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Predecessor and permutation existence problems for sequential dynamical systems
 In Proceedings of the Conference on Discrete Models for Complex Systems (DMCS’03), volume AB of Discrete Mathematics and Theoretical Computer Science Proceedings
, 2003
"... 3 Part of the work was done while the authors were visiting the Basic and Applied Simulation Sciences Group (NISAC) ..."
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3 Part of the work was done while the authors were visiting the Basic and Applied Simulation Sciences Group (NISAC)
Computational Complexity of Some Enumeration Problems About Uniformly Sparse Boolean Network Automata
 ELECTRONIC COLLOQUIUM ON COMPUTATIONAL COMPLEXITY, REPORT NO. 159 (2006)
, 2006
"... We study the computational complexity of counting the fixed point configurations (FPs), the predecessor configurations and the ancestor configurations in certain classes of graph or network automata viewed as discrete dynamical systems. Some early results of this investigation are presented in two r ..."
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We study the computational complexity of counting the fixed point configurations (FPs), the predecessor configurations and the ancestor configurations in certain classes of graph or network automata viewed as discrete dynamical systems. Some early results of this investigation are presented in two recent ECCC reports [39, 40]. In particular, it is proven in [40] that both exact and approximate counting of FPs in the two closely related classes of Boolean network automata, called Sequential and Synchronous Dynamical Systems (SDSs and SyDSs, respectively), are computationally intractable problems when each node is required to update according to a monotone Boolean function. In the present paper, we further strengthen those results by showing that the intractability of exact enumeration of FPs of a monotone Boolean SDS or SyDS still holds even when (i) the monotone update rules are restricted to linear threshold functions, and (ii) the underlying graph is uniformly sparse. By uniform sparseness we mean that every node in the graph has its degree bounded by for a small value of constant. In particular, we prove that exactly enumerating FPs in such SDSs and SyDSs remains #Pcomplete even when no node degree exceeds. Among other consequences, we show that this result also implies intractability of determining the exact memory capacity of discrete Hopfield networks with uniformly sparse and nonnegative integer weight matrices.
Computational aspects of analyzing social network dynamics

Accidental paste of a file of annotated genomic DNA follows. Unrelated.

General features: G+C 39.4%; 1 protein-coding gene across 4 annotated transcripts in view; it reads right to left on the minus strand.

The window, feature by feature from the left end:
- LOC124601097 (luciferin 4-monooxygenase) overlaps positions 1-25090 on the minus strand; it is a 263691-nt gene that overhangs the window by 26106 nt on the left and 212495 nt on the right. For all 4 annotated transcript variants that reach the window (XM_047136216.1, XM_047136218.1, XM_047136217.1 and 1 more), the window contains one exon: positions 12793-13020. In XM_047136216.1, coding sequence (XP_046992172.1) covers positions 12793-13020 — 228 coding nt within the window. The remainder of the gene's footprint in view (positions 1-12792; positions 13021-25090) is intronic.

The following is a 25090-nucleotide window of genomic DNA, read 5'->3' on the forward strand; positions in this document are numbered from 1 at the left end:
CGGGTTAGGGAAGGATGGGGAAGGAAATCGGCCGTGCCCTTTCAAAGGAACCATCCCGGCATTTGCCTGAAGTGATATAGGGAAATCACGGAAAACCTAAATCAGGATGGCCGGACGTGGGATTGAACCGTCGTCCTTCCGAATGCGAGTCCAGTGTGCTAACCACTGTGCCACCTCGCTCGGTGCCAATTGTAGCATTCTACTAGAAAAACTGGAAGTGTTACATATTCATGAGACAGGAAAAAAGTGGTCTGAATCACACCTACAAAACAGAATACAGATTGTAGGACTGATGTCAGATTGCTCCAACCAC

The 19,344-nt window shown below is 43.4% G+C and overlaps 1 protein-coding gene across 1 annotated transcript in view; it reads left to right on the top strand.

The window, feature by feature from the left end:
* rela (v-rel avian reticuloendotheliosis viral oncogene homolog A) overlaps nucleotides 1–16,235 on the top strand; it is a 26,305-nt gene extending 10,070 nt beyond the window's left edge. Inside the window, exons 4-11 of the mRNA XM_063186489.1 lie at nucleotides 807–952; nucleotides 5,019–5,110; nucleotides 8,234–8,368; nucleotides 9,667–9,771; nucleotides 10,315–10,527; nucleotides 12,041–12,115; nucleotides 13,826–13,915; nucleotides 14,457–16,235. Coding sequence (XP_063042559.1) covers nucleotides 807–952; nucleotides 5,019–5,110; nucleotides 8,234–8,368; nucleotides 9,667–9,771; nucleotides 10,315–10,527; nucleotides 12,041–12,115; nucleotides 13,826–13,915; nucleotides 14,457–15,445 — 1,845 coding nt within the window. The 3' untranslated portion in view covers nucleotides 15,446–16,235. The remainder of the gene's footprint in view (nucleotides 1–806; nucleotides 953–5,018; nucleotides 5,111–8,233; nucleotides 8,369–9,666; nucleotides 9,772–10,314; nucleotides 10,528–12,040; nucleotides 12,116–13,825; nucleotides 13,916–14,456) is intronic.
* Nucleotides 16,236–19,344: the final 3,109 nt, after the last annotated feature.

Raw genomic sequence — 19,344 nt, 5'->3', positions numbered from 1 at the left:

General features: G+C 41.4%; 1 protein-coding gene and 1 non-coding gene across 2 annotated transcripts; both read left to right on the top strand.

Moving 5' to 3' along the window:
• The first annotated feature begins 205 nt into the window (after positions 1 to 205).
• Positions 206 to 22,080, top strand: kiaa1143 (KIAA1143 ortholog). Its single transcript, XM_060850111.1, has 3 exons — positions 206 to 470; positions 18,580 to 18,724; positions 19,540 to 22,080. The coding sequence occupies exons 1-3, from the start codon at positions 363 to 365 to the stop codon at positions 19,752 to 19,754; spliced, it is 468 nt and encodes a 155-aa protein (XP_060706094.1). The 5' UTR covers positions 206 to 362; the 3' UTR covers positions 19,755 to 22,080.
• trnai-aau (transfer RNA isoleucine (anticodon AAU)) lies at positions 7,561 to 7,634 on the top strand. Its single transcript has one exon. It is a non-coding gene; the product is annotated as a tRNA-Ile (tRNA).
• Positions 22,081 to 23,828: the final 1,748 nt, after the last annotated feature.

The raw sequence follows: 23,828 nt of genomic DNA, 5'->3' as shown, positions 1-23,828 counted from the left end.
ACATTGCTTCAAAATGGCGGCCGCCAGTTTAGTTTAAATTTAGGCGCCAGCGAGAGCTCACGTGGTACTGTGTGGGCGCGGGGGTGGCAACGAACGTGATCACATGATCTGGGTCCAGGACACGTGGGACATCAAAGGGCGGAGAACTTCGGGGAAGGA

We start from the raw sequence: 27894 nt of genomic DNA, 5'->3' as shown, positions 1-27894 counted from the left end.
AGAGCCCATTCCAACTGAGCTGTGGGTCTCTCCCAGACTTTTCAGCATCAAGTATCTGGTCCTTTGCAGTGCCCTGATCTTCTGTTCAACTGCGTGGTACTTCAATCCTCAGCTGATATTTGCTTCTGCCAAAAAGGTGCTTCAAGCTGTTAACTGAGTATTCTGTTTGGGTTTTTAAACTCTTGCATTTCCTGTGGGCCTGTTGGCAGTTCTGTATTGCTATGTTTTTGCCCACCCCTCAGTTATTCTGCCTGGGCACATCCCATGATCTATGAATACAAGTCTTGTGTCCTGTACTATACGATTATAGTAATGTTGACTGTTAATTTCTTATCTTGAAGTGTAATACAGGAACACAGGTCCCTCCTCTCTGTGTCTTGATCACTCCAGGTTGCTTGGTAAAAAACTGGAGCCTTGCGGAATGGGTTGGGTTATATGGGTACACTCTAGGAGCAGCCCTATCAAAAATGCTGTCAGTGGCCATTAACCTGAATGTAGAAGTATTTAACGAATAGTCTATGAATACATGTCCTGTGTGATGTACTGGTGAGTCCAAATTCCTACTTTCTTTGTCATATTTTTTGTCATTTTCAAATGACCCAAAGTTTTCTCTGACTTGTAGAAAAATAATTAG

in Proc. International Joint Conference on Artificial Intellligence (IJCAI
"... Motivated by applications such as the spread of epidemics and the propagation of influence in social networks, we propose a formal model for analyzing the dynamics of such networks. Our model is a stochastic version of discrete dynamical systems. Using this model, we formulate and study the computat ..."
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Cited by 1 (1 self)
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Motivated by applications such as the spread of epidemics and the propagation of influence in social networks, we propose a formal model for analyzing the dynamics of such networks. Our model is a stochastic version of discrete dynamical systems. Using this model, we formulate and study the computational complexity of two fundamental problems (called reachability and predecessor existence problems) which arise in the context of social networks. We also point out the implications of our results on other computational models such as Hopfield networks, communicating finite state machines and systolic arrays. 1
On computational complexity of counting fixed points in symmetric boolean graph automata
 IN PROCEEDINGS OF THE 4TH INTERNATIONAL CONFERENCE ON UNCONVENTIONAL COMPUTATION (UC’05), VOLUME 3699 OF LECTURE NOTES IN COMPUTER SCIENCE
, 2005
"... We study computational complexity of counting the fixed point configurations (FPs) in certain classes of graph automata viewed as discrete dynamical systems. We prove that both exact and approximate counting of FPs in Sequential and Synchronous Dynamical Systems (SDSs and SyDSs, respectively) are c ..."
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We study computational complexity of counting the fixed point configurations (FPs) in certain classes of graph automata viewed as discrete dynamical systems. We prove that both exact and approximate counting of FPs in Sequential and Synchronous Dynamical Systems (SDSs and SyDSs, respectively) are computationally intractable, even when each node is required to update according to a symmetric Boolean function. We also show that the problems of counting exactly the garden of Eden configurations (GEs), as well as all transient configurations, are in general intractable, as well. Moreover, exactly enumerating FPs or GEs remains hard even in some severely restricted cases, such as when the nodes of an SDS or SyDS use only two different symmetric Boolean update rules, and every node has a neighborhood size bounded by a small constant.
On the Computational Complexity of Predicting Dynamical Evolution of Large Agent Ensembles
"... We study global behavior of large ensembles of simple reactive agents. We do so by applying computational complexity tools to the analysis of formal complex systems and their dynamics. Since we are interested in the global dynamics and emerging behavior of large agent ensembles, rather than in an in ..."
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We study global behavior of large ensembles of simple reactive agents. We do so by applying computational complexity tools to the analysis of formal complex systems and their dynamics. Since we are interested in the global dynamics and emerging behavior of large agent ensembles, rather than in an individual agent’s deliberation, learning or other cognitive abilities, the discrete complex systems we study are based on the communicating finite state machine (CFSM) abstraction. In particular, we show that counting the number of possible evolutions of a particular class of CFSMs is computationally intractable, even when those CFSMs are very severely restricted both in terms of an individual agent’s behavior (that is, the local update rules), and the interagent interaction pattern (that is, the underlying communication network topology). We use this abstract framework to formally prove the wellknown intuition about multiagent systems (MAS) that a complex and, in general, unpredictable global behavior may arise from coupling of rather simple local behaviors and interactions.